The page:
Warren Buffett once said, “The first rule of investing is not to lose”. [money], And the second rule of investing is not to forget the first rule. And these are all the rules. Of course, your financial advisor won’t always be able to follow that rule—markets go down, and no one beats the market every time, not even Buffett himself—but when they can make you lose money. So how do you know when to pull the plug? ,You can use this tool to match you with a planner that meets your needs.,
A good rule of thumb when you look at losses in your portfolio: “Comparing the relative returns of your investment portfolio with that of the same target portfolio, over the same time period, can help you see when your losses are out of line.” If you have a portfolio with 60% in stocks and 40% in bonds, compare it to a similar portfolio,” says Tiffany Lamm-Balfour, investment spokeswoman for NerdWallet. You may want to get a second opinion from another advisor. Some brokerage firms may include a target portfolio as part of their statement, or a financial advisor may include it in a client’s portfolio review, says Lamm-Balfour. You can use a benchmark such as the S&P 500, but you will need to do a weighted average of one or more indices because a diversified portfolio will not be 100% invested in the S&P 500.” If your portfolio is 60%. Stocks and 40% bonds, you can do 60% for the S&P 500 and 40% for the Barclays Aggregate Bond Index, or something like that to get a more accurate representation of your actual portfolio,” says Lam-Balfour.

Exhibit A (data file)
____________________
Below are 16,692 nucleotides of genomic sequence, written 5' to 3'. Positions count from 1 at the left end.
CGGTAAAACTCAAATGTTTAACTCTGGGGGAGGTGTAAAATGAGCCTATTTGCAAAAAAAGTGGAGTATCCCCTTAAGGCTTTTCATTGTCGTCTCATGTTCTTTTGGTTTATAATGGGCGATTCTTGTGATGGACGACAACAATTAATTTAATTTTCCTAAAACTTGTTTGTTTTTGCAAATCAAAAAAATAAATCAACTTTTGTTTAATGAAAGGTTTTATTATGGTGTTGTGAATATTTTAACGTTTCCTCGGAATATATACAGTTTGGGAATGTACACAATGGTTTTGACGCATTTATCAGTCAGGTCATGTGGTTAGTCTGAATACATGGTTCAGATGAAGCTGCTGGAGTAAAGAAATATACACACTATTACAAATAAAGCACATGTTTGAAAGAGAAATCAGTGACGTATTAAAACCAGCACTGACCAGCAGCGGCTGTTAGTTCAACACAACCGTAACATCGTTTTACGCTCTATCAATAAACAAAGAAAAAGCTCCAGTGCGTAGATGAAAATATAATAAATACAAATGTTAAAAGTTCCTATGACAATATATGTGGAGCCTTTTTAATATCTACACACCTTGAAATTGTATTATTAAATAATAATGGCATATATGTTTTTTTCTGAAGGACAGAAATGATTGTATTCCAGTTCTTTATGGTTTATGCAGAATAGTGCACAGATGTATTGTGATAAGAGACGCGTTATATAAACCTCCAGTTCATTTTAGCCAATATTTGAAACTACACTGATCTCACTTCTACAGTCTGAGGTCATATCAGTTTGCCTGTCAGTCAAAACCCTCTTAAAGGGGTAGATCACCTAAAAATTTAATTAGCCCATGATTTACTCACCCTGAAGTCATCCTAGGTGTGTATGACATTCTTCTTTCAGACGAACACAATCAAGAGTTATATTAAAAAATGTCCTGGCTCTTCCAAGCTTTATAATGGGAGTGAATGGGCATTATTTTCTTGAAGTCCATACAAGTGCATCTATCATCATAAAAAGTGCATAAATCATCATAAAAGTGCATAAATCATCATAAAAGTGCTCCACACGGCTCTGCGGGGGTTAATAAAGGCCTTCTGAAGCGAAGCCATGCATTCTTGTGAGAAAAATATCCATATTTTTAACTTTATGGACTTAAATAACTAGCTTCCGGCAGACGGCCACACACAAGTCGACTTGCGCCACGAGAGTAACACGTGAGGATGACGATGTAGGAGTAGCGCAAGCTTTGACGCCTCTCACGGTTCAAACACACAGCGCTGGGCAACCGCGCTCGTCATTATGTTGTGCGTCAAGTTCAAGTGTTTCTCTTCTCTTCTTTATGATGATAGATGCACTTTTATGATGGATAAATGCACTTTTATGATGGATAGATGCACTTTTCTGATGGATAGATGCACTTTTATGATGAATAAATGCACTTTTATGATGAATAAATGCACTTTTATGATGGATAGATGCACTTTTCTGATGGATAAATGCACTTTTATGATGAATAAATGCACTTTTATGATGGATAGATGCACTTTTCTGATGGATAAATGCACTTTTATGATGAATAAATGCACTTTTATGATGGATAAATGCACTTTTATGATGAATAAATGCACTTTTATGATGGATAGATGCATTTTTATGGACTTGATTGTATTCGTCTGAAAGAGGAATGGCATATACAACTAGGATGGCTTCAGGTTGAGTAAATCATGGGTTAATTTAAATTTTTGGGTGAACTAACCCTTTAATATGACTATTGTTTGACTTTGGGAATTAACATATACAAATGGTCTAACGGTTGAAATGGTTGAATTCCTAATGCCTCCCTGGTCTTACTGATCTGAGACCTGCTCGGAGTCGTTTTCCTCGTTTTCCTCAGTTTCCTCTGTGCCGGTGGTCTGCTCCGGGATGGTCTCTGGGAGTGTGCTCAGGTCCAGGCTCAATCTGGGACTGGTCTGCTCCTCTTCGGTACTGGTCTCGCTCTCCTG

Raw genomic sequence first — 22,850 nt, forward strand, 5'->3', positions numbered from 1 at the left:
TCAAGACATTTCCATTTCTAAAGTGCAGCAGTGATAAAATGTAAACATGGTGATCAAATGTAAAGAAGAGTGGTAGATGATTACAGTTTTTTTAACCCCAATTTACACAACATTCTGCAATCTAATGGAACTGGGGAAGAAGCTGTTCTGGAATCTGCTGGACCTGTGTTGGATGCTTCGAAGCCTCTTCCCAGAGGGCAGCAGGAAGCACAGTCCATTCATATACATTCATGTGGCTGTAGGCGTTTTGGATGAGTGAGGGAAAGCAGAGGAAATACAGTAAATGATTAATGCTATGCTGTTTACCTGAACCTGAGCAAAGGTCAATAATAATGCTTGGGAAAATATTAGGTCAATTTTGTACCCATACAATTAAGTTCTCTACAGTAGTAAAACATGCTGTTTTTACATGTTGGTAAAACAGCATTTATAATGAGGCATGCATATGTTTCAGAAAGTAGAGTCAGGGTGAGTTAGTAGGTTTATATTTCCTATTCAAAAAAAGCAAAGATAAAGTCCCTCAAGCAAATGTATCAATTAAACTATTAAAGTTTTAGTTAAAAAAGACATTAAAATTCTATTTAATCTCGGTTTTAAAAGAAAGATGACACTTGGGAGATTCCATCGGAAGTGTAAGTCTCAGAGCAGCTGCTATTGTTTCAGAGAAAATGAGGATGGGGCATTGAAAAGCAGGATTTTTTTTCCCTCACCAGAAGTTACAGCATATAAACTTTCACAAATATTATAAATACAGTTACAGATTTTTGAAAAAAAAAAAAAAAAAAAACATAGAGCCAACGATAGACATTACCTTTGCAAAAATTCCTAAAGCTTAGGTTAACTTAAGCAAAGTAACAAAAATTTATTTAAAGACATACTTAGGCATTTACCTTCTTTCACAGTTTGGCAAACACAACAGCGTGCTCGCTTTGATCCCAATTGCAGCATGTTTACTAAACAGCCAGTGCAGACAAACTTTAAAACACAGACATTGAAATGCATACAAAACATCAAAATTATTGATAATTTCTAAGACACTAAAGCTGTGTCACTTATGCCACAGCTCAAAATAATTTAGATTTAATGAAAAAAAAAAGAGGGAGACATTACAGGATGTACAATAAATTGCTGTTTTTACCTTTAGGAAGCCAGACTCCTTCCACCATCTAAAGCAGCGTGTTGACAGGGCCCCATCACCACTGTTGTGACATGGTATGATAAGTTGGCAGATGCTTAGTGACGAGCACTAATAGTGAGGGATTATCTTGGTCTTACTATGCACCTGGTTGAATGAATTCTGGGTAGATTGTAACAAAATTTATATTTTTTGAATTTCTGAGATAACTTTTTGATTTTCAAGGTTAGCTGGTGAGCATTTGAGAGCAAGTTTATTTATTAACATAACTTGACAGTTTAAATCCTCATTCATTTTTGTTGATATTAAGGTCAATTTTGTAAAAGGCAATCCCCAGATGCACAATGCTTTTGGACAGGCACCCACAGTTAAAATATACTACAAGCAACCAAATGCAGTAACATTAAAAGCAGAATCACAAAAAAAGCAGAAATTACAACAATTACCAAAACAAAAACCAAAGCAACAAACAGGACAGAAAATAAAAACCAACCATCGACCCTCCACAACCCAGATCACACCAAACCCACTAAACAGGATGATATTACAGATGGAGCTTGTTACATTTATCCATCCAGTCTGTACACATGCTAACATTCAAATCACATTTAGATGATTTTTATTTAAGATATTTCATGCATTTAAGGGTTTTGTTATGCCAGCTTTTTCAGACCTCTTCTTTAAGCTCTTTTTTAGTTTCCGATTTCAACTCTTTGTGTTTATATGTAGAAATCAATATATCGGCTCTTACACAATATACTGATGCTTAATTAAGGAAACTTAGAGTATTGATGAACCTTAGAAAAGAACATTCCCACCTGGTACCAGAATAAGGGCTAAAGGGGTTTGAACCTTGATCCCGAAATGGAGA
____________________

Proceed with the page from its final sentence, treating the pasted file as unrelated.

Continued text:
If you’re consistently underperforming the market, Lamm-Balfour recommends asking your advisor to see if the explanation makes sense. “You may want to get a second opinion to check whether your current investment is a good fit for your goals and whether you should go in a different direction,” says Lamm-Balfour.
It is also important that you consider whether your advisor has made investments in line with your goals and expectations. “The important thing is that customers have a clear understanding and expectation, so they are not caught off guard. Ariel Jacobs-Bitoni, Certified Financial Planner at Refresh Investments, says, “If an advisor finds a client unfairly investing in a portfolio that carries too much risk that doesn’t match their profile, I recommend they consult with the advisors.” Think about changing
Also remember that losing money isn’t always a dealbreaker. Louis Strohmayer, certified financial planner at Octavia Wealth Advisors, notes that advisors do not control market volatility, so it is difficult to judge their performance based solely on losses. “If the market is down 30% and your advisor loses you 10%, I can be glad the advisor didn’t lose me an additional 20%,” says Strohmayr. And, he adds, make sure your advisor is an attorney and an assistant for you. “They don’t have to judge your lifestyle, but they have to understand it. If it’s important to you, it should be important to them and they should find ways to help support your goals,” says Strohmeier. Huh.